Currently I am reading a truly fascinating book, and today I was asked why I found it so fascinating. A quote from Jane Shilling's review in The Times of the book, Mitfords: Letters Between Six Sisters, encapsulates my reason:
''An anthropologist's treasure: a keyhole view of the private rituals of the British upper classes [and] the pure ore of that very peculiar world"
It's an absolutely enthralling collection of letters between six entirely unique individuals: Nancy, a writer; Pamela, a country wife; Diana, a beautiful fascist; Unity, obsessed with Hitler; Jessica, a communist who ran away to America and the youngest, socialite and Duchess of Devonshire, Deborah. As I was reading yesterday, something clicked in my mind. I have that sort of mind, which can match two pieces of entirely obscure information but can't figure out the tube after well over a decade travelling around London.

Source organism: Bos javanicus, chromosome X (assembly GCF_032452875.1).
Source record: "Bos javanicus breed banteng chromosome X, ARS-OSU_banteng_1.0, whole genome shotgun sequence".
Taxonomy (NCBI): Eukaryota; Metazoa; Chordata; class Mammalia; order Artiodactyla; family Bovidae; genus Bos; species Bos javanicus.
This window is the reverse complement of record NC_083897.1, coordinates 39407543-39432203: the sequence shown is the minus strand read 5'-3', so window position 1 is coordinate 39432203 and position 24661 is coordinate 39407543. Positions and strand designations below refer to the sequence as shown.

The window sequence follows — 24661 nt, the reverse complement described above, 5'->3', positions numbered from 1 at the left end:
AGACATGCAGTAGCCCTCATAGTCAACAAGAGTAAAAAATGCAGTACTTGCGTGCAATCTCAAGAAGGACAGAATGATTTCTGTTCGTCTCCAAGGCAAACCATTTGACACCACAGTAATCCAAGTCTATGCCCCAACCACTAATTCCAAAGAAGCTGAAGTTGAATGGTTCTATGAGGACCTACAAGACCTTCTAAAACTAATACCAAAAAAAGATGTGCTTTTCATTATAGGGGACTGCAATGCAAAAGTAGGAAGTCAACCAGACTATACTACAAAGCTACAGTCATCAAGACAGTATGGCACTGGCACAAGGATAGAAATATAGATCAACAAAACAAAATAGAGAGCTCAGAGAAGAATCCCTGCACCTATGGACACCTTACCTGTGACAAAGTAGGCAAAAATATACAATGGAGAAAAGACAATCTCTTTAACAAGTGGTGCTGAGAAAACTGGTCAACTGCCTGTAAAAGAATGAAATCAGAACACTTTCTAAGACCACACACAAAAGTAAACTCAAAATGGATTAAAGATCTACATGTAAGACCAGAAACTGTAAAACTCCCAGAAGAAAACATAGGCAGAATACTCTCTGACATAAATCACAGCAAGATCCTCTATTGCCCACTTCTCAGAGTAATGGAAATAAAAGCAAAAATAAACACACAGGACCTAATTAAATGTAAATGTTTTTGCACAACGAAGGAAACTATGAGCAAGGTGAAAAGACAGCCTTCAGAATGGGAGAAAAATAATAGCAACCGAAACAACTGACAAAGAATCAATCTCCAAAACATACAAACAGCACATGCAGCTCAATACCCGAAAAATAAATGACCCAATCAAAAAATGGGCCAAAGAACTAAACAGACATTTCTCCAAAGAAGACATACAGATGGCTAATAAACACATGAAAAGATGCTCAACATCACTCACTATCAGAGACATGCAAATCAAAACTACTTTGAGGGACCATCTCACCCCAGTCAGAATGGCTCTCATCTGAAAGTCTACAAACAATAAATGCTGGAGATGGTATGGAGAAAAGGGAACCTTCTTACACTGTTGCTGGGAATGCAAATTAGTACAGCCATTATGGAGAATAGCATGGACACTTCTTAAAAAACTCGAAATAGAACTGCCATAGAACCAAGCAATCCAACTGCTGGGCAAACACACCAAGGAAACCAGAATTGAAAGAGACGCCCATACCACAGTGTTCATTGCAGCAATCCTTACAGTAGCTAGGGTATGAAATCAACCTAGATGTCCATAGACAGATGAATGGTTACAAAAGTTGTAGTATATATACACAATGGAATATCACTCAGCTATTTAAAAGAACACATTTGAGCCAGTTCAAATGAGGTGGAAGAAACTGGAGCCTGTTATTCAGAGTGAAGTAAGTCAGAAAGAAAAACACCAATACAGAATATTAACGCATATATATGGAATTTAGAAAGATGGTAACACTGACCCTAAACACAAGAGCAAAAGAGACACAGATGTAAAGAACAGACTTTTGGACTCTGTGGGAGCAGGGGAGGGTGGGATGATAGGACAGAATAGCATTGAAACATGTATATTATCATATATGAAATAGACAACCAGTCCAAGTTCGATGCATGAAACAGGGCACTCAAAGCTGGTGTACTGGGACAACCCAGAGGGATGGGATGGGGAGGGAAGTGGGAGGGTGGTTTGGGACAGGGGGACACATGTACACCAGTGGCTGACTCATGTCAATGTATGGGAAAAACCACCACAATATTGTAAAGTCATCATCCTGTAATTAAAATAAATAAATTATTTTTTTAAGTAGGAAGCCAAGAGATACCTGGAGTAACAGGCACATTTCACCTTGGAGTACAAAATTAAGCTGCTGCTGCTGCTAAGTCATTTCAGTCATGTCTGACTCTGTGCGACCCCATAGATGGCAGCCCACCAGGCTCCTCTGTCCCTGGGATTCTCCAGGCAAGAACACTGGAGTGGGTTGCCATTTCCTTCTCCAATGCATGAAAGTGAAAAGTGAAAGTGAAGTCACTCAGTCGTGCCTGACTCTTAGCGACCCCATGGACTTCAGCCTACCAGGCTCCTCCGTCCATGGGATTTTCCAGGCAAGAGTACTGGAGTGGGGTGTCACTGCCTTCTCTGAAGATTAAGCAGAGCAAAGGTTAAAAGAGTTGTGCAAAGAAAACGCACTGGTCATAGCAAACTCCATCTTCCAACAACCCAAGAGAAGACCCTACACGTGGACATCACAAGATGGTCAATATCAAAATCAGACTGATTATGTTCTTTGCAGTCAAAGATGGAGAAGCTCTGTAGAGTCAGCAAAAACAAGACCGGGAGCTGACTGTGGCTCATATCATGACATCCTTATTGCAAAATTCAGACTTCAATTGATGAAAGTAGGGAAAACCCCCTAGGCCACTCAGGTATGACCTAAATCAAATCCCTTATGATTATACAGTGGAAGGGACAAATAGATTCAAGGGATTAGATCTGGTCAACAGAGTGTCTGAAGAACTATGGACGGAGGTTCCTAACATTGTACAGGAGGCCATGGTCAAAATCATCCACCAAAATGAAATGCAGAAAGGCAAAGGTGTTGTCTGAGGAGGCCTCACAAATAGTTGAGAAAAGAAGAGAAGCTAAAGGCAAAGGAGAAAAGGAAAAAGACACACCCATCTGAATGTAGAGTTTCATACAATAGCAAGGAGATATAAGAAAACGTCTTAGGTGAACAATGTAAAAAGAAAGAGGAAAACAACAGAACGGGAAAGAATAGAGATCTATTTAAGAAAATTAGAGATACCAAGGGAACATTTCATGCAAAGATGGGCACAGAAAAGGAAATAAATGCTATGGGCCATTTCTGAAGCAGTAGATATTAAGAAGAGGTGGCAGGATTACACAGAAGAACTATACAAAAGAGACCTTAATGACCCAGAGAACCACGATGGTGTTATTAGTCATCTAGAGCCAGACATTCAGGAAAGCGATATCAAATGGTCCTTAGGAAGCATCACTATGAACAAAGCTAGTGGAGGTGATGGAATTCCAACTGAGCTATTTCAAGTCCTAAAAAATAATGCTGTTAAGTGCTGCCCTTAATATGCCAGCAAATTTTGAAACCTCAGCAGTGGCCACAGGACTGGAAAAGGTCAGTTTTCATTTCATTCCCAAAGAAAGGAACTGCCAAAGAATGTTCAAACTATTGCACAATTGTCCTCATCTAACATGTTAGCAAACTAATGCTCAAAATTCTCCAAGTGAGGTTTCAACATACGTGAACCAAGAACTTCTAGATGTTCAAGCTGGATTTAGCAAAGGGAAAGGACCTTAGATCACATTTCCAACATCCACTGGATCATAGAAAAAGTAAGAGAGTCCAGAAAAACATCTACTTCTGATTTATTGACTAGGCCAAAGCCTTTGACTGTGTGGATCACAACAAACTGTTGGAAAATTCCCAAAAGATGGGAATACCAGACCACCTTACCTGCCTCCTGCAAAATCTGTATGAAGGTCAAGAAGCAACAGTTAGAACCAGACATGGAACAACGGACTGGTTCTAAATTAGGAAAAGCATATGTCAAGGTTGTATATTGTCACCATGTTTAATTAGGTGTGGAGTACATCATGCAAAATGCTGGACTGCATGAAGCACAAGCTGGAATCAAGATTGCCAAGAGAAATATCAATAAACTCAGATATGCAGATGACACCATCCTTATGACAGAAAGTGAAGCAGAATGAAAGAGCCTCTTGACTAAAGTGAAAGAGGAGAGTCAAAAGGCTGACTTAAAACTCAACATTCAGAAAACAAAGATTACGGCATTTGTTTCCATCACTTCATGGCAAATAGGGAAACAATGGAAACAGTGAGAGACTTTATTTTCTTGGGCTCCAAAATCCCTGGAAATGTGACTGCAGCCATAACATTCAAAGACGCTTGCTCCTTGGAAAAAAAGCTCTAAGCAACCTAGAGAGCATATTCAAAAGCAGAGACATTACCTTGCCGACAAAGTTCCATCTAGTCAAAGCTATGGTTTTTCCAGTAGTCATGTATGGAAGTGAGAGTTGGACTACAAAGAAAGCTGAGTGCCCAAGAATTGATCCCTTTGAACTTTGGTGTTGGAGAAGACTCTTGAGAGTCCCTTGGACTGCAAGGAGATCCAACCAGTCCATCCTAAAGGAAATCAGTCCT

Anyway, here she is, the youngest and only surviving sister in a Vogue photoshoot. She is with her grand-daughter, the super-model Stella Tennant in front of the family estate of Chatworth. Chatworth is mentioned in some of Deborah's letters: 'We went for a picnic to Chatsworth in a pony cart which was great fun' - 1943.
She's on Vogue's best dressed from 1916-2006 list! Stella Tennant is featured on the opposite page. Seeing this made me think about how Vogue did and still does operate within high society. It also made the book an even more fascinating read. As an aside - Vogue appears to have made a rather convenient error. They say that 'Debo' was considered the most beautiful, yet in the book of their letters, it is categorically stated that her older sister Diana was the most beautiful, and often overshadowed her other siblings in this respect.